Upon a defendant's motion to dismiss, the trial court must consider the evidence in the light most favorable to the State, allowing every reasonable inference to be drawn therefrom. See State v. Benson, 331 N.C. 537, 544, 417 S.E.2d 756, 761 (1992). A motion to dismiss is proper when the State fails to present substantial evidence of each element of the crime charged. See State v. McDowell, 329 N.C. 363, 389, 407 S.E.2d 200, 214 (1991). Substantial evidence is evidence that is “existing and real, not just seeming or imaginary.” State v. Powell, 299 N.C. 95, 99, 261 S.E.2d 114, 117 (1980). We therefore examinethe relevant law regarding the crimes of which defendant was convicted and the evidence presented by the State supporting such convictions.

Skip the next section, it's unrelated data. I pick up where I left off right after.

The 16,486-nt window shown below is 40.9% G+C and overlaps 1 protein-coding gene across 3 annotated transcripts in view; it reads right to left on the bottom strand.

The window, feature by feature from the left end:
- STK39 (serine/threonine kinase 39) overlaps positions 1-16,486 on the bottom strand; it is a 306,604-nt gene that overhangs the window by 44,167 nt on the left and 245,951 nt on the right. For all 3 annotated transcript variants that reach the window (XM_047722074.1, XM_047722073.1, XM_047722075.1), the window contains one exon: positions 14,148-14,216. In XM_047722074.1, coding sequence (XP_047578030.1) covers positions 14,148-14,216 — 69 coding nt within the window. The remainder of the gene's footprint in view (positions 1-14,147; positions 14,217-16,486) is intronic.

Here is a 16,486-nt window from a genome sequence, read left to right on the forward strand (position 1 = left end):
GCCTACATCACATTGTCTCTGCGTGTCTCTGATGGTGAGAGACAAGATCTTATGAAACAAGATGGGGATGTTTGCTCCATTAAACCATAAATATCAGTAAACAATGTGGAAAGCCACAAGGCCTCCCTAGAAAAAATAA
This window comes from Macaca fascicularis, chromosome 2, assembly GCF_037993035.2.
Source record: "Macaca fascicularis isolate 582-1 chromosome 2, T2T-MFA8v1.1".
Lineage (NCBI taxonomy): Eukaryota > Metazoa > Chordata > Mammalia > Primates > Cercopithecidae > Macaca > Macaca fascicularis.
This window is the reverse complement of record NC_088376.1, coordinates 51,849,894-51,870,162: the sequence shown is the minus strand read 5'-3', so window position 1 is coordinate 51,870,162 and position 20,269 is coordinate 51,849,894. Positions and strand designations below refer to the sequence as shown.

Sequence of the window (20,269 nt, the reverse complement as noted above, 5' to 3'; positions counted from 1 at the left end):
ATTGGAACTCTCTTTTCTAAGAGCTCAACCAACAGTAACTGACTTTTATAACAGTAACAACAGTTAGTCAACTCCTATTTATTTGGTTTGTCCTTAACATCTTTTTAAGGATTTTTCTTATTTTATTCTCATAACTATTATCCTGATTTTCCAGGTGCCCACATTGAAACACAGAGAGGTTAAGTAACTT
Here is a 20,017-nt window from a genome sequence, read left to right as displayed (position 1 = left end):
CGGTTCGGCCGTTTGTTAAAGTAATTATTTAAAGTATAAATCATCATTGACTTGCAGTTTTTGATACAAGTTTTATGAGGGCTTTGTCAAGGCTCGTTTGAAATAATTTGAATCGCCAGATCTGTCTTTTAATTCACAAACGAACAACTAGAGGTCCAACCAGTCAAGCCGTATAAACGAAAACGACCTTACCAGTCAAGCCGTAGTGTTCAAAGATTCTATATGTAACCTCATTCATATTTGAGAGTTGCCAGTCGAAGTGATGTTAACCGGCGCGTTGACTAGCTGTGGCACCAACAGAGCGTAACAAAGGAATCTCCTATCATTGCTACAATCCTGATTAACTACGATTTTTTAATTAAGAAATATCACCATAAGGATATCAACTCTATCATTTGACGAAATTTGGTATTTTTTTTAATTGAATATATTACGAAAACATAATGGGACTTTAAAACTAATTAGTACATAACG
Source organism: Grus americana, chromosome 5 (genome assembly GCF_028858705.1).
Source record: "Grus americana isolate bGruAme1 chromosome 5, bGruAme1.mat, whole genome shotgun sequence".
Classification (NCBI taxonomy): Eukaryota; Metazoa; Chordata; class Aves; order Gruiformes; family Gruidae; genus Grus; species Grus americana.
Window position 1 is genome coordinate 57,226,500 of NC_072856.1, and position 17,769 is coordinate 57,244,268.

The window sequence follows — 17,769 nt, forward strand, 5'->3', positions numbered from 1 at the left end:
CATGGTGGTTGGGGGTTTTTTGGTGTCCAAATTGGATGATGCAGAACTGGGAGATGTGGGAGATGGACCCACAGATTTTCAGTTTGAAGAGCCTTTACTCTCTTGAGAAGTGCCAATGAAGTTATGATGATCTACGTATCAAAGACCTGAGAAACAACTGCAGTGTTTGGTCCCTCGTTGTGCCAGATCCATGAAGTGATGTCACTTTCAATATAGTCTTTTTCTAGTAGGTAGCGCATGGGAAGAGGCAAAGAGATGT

To support a first-degree burglary conviction, there must be evidence from which a jury could find that the defendant broke and entered an occupied dwelling of another at nighttime with the intent to commit a felony therein. See State v. Wells, 290 N.C. 485, 494, 226 S.E.2d 325, 331 (1976). The intent to commit a felony must exist at the time of entry, and it is no defense that the defendant abandoned the intent after entering. See State v. Wilson, 293 N.C. 47, 54, 235 S.E.2d 219, 223 (1977); Wells, 290 N.C. at 494, 226 S.E.2d at 331. The indictment of defendant in the present case alleged that defendant “broke and entered with the intent to commit felonies therein, to wit: sexual assault and kidnapping.” Although defendant correctly notes that the crime of sexual assault does not exist in North Carolina, our Supreme Court has expressly held that an indictment for burglary does not require identification of the specific felony that the defendant intended to commit when he broke into a dwelling. See State v. Worsley, 336 N.C. 268, 280-81, 443 S.E.2d 68, 74 (1994); see also State v. Roten, 115 N.C. App. 118, 121-22, 443 S.E.2d 794,797 (1994) (concluding that there was no fatal variance between an indictment alleging that the defendant forcibly entered a residence “with the intent to commit a felony therein: first degree sexual offense” and the defendant's conviction of first- degree burglary and attempted second-degree sexual offense because “the State is only required in the indictment to allege that the defendant intended to commit a felony” and therefore “any language in the indictment which states with specificity the felony defendant intended to commit is surplusage which may properly be disregarded”). Because the indictment properly alleged that defendant broke and entered the victim's residence with the intent to commit a felony, the specific language charging defendant with the intent to commit a sexual assault was unnecessary and does not create a fatal variance between the indictment and the evidence offered at trial. We further note that the indictment charged defendant with the intent to kidnap the victim, a crime for which he was convicted.